La Fonera Unboxed
Well, that was quick. I received my La Fonera router from FON yesterday, and have taken shots of everything for you all to check out. Even though the pictures speak for themselves, my quick review will hopefully answer any questions that remain about the device and its features. So let's get started...
The box art is clean and simple...
Everything's packaged nice and neat...
Contents include the router La Fonera, power supply, flat CAT5 cable [6 ft.], quick installation guide, and software CD. [There was supposed to be two FON stickers, but they somehow failed to make it into my kit]
The CD contains the quick installation guide [pdf] and a [2 year] warranty statement.
As you can see, the antenna is the standard detachable type. [Someone was bound to ask about it]
Here's a size comparison of the access point next to the Nokia 770. [really small]
Here's an "in-the-hand" view to further show how small it is. [I think I have average size hands]
Okay, on to the main review...
Everything was pretty simple to set up. I connected it to our Linksys Compact Wireless-G Broadband Router without a hitch. I had to tweak a few security settings to get it recognized by the FON service, but nothing too heavy. The web-based configuration is clean and allows you to change various settings, but it's just as easy to change settings from the FON website. The firmware version is 0.7.0 r2 for those wanting to know.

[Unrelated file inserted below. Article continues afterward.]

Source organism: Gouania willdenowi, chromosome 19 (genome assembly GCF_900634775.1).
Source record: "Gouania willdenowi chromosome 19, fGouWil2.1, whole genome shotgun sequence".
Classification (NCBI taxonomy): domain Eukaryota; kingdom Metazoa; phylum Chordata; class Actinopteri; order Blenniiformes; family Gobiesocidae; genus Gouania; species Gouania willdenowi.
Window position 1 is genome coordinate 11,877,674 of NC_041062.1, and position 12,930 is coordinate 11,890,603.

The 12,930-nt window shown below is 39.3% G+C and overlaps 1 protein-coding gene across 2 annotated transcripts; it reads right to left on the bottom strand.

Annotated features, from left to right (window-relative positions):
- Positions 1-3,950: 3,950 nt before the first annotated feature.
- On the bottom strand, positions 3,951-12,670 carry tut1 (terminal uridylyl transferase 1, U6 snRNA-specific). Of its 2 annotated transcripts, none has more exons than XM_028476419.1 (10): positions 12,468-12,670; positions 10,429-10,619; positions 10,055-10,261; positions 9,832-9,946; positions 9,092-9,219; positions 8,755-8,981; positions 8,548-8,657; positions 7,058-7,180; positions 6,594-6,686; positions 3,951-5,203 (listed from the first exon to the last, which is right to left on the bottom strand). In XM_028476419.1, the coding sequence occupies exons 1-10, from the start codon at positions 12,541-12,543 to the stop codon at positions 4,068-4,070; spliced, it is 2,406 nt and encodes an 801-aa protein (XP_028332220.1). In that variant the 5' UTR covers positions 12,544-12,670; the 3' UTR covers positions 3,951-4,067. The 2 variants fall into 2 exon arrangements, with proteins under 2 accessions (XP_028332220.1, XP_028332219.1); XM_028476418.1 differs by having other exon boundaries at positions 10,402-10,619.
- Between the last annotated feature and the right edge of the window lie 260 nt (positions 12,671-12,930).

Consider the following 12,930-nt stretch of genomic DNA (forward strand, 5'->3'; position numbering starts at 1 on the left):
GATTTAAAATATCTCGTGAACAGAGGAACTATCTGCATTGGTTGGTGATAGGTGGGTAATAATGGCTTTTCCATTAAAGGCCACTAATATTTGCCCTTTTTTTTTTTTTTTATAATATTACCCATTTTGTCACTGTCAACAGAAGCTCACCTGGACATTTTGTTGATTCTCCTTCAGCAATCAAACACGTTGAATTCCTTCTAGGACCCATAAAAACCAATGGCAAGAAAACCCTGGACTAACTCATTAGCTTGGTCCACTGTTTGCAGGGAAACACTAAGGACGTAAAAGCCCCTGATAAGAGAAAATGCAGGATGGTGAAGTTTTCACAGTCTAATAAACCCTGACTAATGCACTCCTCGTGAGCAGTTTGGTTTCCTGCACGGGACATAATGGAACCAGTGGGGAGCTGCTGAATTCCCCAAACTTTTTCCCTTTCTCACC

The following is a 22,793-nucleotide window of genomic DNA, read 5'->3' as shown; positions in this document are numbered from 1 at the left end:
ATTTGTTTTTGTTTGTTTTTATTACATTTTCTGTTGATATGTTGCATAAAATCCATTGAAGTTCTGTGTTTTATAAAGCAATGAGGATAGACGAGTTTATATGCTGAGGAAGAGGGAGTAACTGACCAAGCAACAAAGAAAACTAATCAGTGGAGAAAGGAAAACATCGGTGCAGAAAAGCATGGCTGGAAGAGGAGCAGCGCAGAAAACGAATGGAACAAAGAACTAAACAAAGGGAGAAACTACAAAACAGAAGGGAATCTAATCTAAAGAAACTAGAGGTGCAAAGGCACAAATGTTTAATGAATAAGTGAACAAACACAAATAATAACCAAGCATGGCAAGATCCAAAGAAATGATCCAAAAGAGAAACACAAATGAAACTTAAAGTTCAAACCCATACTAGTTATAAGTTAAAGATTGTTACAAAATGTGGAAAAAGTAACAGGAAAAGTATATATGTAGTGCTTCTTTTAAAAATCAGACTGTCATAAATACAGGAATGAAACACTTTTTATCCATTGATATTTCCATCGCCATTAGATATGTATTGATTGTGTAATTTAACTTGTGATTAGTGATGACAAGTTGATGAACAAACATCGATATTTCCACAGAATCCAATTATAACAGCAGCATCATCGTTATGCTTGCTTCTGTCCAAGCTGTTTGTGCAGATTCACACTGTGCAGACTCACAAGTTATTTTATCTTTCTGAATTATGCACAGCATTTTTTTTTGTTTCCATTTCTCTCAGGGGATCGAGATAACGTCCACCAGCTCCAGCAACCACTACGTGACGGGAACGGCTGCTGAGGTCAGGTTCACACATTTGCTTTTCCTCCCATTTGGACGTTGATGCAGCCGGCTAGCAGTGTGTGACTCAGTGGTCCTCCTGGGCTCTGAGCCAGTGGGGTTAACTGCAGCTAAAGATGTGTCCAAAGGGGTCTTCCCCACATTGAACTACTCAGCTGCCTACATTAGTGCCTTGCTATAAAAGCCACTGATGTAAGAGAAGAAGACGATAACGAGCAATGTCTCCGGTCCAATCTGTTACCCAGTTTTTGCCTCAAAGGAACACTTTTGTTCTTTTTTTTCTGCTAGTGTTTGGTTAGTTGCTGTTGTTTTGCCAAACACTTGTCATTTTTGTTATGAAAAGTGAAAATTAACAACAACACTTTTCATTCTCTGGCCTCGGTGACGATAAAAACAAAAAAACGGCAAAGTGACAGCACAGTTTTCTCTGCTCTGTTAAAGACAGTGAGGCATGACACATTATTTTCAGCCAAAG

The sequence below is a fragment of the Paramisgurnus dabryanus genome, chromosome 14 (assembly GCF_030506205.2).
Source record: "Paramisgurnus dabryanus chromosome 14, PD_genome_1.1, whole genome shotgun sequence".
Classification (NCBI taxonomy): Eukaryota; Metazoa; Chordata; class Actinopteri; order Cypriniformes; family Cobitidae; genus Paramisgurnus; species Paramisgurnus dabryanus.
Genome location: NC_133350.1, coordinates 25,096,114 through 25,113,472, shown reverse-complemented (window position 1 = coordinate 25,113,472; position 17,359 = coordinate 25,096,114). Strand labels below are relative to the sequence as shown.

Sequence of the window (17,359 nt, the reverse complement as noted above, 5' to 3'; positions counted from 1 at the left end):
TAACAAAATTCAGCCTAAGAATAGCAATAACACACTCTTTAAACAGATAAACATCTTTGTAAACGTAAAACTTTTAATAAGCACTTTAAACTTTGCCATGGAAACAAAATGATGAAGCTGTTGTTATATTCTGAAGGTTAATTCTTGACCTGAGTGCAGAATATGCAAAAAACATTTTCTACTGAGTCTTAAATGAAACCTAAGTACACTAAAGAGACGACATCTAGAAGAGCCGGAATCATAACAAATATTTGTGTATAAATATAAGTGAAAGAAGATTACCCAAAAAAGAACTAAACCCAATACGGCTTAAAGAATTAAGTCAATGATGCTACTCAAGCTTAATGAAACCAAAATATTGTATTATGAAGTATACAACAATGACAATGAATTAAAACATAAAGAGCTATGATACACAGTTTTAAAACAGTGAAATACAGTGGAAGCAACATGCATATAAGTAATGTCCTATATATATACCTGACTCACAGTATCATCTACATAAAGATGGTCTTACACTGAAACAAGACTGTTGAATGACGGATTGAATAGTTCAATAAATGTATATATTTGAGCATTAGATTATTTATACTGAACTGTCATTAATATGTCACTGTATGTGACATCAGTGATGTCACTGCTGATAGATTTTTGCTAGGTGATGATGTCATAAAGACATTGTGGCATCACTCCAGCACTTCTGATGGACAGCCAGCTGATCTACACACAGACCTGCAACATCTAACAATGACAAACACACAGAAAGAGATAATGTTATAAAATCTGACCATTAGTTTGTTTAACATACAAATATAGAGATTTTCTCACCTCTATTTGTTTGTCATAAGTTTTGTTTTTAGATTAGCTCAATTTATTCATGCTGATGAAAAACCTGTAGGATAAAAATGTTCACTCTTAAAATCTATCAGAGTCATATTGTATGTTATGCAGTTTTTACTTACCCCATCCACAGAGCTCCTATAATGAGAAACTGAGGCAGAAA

I was surprised at the signal range of the little router. It's a bit stronger than the Linksys router that has an external antenna. The new FON router sports dual SSID and uses WPA for strong wireless encryption for the private "MyPlace" side of things and an unsecured "FON_AP" on the public access point side. The router itself is 802.11b/g at 2.4 GHz.
The people at FON might have a winner on their hands with this little guy. The build quality is good, it's simple to set up, and is amazingly compact considering it's more like two access points for a fraction of the price for just one [$5 + tax and shipping]. They may not sell a whole lot of these things as secondary wireless solutions for those that already have a wireless router, but they may have a potential market with wired network owners and small to medium sized business owners that want provide yet another service from their offerings. I could also see ISPs bundling these into their services as well. With all that said, I think FON did it right.
Well, that about covers it. All questions about the kit are welcome.
Links: [digg story]